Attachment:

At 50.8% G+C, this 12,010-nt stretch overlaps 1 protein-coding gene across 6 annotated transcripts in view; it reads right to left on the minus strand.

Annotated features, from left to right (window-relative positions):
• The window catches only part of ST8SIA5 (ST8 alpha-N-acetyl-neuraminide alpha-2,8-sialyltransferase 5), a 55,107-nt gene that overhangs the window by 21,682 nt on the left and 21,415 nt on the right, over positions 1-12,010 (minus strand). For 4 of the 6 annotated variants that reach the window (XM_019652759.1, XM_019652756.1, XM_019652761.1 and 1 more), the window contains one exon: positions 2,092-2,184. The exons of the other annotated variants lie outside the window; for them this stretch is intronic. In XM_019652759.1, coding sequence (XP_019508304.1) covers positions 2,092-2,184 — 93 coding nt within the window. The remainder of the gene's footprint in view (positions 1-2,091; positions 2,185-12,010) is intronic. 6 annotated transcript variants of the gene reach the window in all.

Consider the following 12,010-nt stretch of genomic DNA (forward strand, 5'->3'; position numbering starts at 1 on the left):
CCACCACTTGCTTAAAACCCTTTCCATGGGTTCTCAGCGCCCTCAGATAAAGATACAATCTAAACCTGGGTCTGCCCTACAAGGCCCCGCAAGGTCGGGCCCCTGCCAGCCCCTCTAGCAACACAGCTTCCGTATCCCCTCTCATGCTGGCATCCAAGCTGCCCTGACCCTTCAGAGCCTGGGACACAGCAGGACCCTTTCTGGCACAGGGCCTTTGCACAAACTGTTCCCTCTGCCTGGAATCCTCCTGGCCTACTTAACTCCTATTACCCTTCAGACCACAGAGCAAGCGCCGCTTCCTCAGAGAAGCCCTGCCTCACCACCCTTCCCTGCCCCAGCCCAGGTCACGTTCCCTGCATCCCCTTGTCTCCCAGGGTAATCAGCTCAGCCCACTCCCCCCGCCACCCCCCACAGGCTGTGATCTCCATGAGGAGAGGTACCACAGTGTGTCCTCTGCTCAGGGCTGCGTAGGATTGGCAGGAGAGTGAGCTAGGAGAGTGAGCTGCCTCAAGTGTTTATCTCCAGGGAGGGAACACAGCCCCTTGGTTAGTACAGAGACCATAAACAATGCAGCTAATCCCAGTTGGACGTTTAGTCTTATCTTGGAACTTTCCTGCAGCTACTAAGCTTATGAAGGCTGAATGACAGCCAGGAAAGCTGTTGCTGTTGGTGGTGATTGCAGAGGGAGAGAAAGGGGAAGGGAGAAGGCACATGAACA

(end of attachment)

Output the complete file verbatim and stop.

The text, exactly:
At 50.8% G+C, this 12,010-nt stretch overlaps 1 protein-coding gene across 6 annotated transcripts in view; it reads right to left on the minus strand.

Annotated features, from left to right (window-relative positions):
• The window catches only part of ST8SIA5 (ST8 alpha-N-acetyl-neuraminide alpha-2,8-sialyltransferase 5), a 55,107-nt gene that overhangs the window by 21,682 nt on the left and 21,415 nt on the right, over positions 1-12,010 (minus strand). For 4 of the 6 annotated variants that reach the window (XM_019652759.1, XM_019652756.1, XM_019652761.1 and 1 more), the window contains one exon: positions 2,092-2,184. The exons of the other annotated variants lie outside the window; for them this stretch is intronic. In XM_019652759.1, coding sequence (XP_019508304.1) covers positions 2,092-2,184 — 93 coding nt within the window. The remainder of the gene's footprint in view (positions 1-2,091; positions 2,185-12,010) is intronic. 6 annotated transcript variants of the gene reach the window in all.

Consider the following 12,010-nt stretch of genomic DNA (forward strand, 5'->3'; position numbering starts at 1 on the left):
CCACCACTTGCTTAAAACCCTTTCCATGGGTTCTCAGCGCCCTCAGATAAAGATACAATCTAAACCTGGGTCTGCCCTACAAGGCCCCGCAAGGTCGGGCCCCTGCCAGCCCCTCTAGCAACACAGCTTCCGTATCCCCTCTCATGCTGGCATCCAAGCTGCCCTGACCCTTCAGAGCCTGGGACACAGCAGGACCCTTTCTGGCACAGGGCCTTTGCACAAACTGTTCCCTCTGCCTGGAATCCTCCTGGCCTACTTAACTCCTATTACCCTTCAGACCACAGAGCAAGCGCCGCTTCCTCAGAGAAGCCCTGCCTCACCACCCTTCCCTGCCCCAGCCCAGGTCACGTTCCCTGCATCCCCTTGTCTCCCAGGGTAATCAGCTCAGCCCACTCCCCCCGCCACCCCCCACAGGCTGTGATCTCCATGAGGAGAGGTACCACAGTGTGTCCTCTGCTCAGGGCTGCGTAGGATTGGCAGGAGAGTGAGCTAGGAGAGTGAGCTGCCTCAAGTGTTTATCTCCAGGGAGGGAACACAGCCCCTTGGTTAGTACAGAGACCATAAACAATGCAGCTAATCCCAGTTGGACGTTTAGTCTTATCTTGGAACTTTCCTGCAGCTACTAAGCTTATGAAGGCTGAATGACAGCCAGGAAAGCTGTTGCTGTTGGTGGTGATTGCAGAGGGAGAGAAAGGGGAAGGGAGAAGGCACATGAACA